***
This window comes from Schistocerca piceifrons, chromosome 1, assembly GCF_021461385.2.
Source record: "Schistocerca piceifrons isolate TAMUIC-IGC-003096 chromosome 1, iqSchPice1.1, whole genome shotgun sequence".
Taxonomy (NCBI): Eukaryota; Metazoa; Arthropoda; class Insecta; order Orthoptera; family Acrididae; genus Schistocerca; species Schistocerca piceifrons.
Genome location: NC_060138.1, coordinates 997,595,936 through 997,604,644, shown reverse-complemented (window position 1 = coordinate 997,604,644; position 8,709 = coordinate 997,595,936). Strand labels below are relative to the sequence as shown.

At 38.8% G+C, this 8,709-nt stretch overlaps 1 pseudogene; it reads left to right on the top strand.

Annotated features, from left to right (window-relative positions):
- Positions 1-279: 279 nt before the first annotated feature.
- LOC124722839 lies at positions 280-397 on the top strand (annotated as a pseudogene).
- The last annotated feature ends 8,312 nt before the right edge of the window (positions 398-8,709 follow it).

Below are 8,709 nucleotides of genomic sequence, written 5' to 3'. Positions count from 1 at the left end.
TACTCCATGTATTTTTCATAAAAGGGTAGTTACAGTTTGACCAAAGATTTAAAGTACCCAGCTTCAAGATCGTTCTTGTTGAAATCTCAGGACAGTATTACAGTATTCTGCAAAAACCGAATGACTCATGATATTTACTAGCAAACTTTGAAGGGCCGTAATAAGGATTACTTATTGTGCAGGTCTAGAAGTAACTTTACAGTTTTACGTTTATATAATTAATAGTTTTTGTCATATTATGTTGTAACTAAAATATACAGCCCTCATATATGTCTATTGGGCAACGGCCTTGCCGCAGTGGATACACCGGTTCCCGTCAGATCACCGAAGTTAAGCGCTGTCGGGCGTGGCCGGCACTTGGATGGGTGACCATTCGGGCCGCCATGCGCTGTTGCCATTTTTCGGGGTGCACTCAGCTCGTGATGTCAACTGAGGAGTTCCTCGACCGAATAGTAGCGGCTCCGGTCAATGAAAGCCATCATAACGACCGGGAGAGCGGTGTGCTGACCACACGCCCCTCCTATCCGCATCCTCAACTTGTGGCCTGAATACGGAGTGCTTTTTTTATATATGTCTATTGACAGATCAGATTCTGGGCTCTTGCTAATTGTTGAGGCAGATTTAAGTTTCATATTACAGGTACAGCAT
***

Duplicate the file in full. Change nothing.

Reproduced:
This window comes from Schistocerca piceifrons, chromosome 1, assembly GCF_021461385.2.
Source record: "Schistocerca piceifrons isolate TAMUIC-IGC-003096 chromosome 1, iqSchPice1.1, whole genome shotgun sequence".
Taxonomy (NCBI): Eukaryota; Metazoa; Arthropoda; class Insecta; order Orthoptera; family Acrididae; genus Schistocerca; species Schistocerca piceifrons.
Genome location: NC_060138.1, coordinates 997,595,936 through 997,604,644, shown reverse-complemented (window position 1 = coordinate 997,604,644; position 8,709 = coordinate 997,595,936). Strand labels below are relative to the sequence as shown.

At 38.8% G+C, this 8,709-nt stretch overlaps 1 pseudogene; it reads left to right on the top strand.

Annotated features, from left to right (window-relative positions):
- Positions 1-279: 279 nt before the first annotated feature.
- LOC124722839 lies at positions 280-397 on the top strand (annotated as a pseudogene).
- The last annotated feature ends 8,312 nt before the right edge of the window (positions 398-8,709 follow it).

Below are 8,709 nucleotides of genomic sequence, written 5' to 3'. Positions count from 1 at the left end.
TACTCCATGTATTTTTCATAAAAGGGTAGTTACAGTTTGACCAAAGATTTAAAGTACCCAGCTTCAAGATCGTTCTTGTTGAAATCTCAGGACAGTATTACAGTATTCTGCAAAAACCGAATGACTCATGATATTTACTAGCAAACTTTGAAGGGCCGTAATAAGGATTACTTATTGTGCAGGTCTAGAAGTAACTTTACAGTTTTACGTTTATATAATTAATAGTTTTTGTCATATTATGTTGTAACTAAAATATACAGCCCTCATATATGTCTATTGGGCAACGGCCTTGCCGCAGTGGATACACCGGTTCCCGTCAGATCACCGAAGTTAAGCGCTGTCGGGCGTGGCCGGCACTTGGATGGGTGACCATTCGGGCCGCCATGCGCTGTTGCCATTTTTCGGGGTGCACTCAGCTCGTGATGTCAACTGAGGAGTTCCTCGACCGAATAGTAGCGGCTCCGGTCAATGAAAGCCATCATAACGACCGGGAGAGCGGTGTGCTGACCACACGCCCCTCCTATCCGCATCCTCAACTTGTGGCCTGAATACGGAGTGCTTTTTTTATATATGTCTATTGACAGATCAGATTCTGGGCTCTTGCTAATTGTTGAGGCAGATTTAAGTTTCATATTACAGGTACAGCAT